A Potential But Promising Career


My name is Navin (pronounced like Gavin but with an ‘N’), and I would like to be a commercial pilot. I have some questions I would like to ask, and any clarification that can be given would be greatly appreciated!

Firstly, aviation does not run in my family. At all. I would be the first and only pilot in my family, anywhere in my lineage. With that being said, this fact has created some doubts in my mind as to whether or not I can actually do it. This has been my dream ever since I was a kid. It all started when I went into the cockpit of a Caribbean Airlines Boeing 737-8 (prior to 9/11). Though I was quite young, I can remember seeing the control panels, the pilots, and the most beautiful view from the cockpit. I also received a replica of the Captain’s Commercial Pilot Wings (which I believe I still have… somewhere). Ever since then, I have wanted that cockpit view to be my “office” seat. I also did not come from money, and nor is it my main incentive. I would be financing flight school with no help, besides loans and a co-signer. I truly believe that being a pilot is the only career I would thoroughly enjoy.

I am 25 years old (I will be 26 in September) and in college pursuing a degree in Wildlife Ecology & Conservation. I am currently getting my prerequisites done at one college before transferring to another to get my bachelor’s. This is the cheaper, and some may say better, route, for me. Once I have transferred, I will have approximately 4-5 semesters (approximately 2 years) left before I graduate.

My question is this: due to the current pilot shortage and some airlines having dropped their four-year degree requirement (Delta, for instance), would it be wiser to not finish this degree and instead work at my current job for two years to get my finances sorted? I am not in a position right now where I would be approved for the massive loan required for flight school, so I will be attending flight school in at least 2 years. My options are to either spend 2 years finishing my degree, while working to pay off debts, or work more and pay off my debts faster while not pursuing a degree, taking advantage of this opportunity of the degree requirement being dropped.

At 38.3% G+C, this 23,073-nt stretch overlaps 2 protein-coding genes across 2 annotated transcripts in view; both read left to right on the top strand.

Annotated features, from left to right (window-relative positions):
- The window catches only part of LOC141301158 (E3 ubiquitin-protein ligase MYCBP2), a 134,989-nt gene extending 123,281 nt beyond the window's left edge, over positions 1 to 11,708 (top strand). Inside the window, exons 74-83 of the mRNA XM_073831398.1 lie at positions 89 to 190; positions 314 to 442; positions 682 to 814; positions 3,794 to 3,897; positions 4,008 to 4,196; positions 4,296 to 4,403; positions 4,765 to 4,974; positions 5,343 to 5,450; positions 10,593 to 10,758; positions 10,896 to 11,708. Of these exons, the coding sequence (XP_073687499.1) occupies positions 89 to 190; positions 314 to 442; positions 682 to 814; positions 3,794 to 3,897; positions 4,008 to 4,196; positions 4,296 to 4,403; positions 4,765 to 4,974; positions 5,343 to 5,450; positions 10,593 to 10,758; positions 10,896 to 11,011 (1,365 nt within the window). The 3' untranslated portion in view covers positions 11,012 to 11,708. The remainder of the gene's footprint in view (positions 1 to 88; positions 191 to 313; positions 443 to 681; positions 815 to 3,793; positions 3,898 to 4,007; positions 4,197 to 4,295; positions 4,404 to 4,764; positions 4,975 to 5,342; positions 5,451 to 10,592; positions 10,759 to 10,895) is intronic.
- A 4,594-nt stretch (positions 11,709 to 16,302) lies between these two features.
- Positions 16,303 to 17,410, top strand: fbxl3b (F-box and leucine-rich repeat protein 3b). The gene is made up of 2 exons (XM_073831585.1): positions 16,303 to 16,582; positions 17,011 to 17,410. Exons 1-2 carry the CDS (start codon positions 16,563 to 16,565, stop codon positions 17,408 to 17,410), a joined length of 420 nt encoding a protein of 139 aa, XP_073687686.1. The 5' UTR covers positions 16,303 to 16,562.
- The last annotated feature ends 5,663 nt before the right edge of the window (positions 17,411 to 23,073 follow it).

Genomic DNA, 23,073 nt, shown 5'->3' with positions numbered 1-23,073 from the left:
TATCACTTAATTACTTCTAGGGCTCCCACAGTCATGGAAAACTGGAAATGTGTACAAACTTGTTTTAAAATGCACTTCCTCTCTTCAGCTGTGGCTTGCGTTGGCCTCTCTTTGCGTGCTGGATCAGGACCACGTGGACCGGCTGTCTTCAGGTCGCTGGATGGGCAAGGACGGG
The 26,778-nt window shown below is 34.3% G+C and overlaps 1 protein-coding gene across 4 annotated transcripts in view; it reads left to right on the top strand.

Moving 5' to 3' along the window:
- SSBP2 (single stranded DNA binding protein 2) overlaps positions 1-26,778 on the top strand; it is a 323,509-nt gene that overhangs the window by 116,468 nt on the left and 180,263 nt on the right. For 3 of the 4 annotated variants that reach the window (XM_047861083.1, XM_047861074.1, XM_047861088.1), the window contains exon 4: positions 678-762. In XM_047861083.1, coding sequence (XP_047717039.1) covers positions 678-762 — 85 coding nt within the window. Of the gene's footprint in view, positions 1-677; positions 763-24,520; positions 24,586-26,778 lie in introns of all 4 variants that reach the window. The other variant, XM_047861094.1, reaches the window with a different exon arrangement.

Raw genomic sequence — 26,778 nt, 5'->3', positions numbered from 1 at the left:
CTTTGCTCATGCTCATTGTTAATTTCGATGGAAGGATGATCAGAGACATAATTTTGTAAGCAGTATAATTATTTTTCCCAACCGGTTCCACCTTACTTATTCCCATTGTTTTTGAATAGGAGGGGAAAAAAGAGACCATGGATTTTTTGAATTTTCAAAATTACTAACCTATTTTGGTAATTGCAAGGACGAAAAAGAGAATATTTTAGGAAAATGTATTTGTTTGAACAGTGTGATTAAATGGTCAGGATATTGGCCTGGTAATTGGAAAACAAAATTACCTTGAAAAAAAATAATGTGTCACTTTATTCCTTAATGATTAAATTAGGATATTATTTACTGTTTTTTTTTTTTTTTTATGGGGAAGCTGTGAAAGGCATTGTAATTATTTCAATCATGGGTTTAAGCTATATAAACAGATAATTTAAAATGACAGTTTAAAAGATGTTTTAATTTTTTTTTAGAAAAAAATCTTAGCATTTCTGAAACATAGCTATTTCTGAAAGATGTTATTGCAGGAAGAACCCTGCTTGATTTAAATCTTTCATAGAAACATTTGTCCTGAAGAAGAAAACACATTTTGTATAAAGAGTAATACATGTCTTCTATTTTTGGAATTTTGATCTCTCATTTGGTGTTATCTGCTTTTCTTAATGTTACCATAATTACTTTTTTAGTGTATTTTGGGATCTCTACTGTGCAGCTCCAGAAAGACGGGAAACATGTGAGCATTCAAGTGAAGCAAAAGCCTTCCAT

I mention Delta because that it the airline I would love to fly for (if I stay in the US). I am aware that you most likely will not go into the majors, let alone the legacy airlines, straight out of flight school. I am okay with working for Endeavor (if hired), or another regional carrier for x amount of years, amassing the required hours for the majors. I am also aware that not many pilots switch airlines once they have a job with one. I have many decisions to make, and much more research to do.

As an aside, I watch a live stream on YouTube from an account called L.A Flights, where they live stream the action at LAX. Without going off on too much a tangent, the Captain of a Lufthansa 747-8 was on the stream one day and participated in a Q&A session with the viewers. I asked if he had any advice for an aspiring pilot trying to get in to the industry, and my question was posted on air, to which Captain Kim responded. His advice was to be persistent, follow your dreams, and build a network - talk to as many pilots as you can.

That is why I am here. Because of Captain Kim’s advice. I knew all along that I wanted to be a pilot. I went to business school to please my family, and ended up dropping out. Now I am pursuing another degree, but my fate may be the same. I wish I was more persistent and believed in myself more when I was younger. Either way, I have much of a future ahead of me even if I do make it in the aviation industry.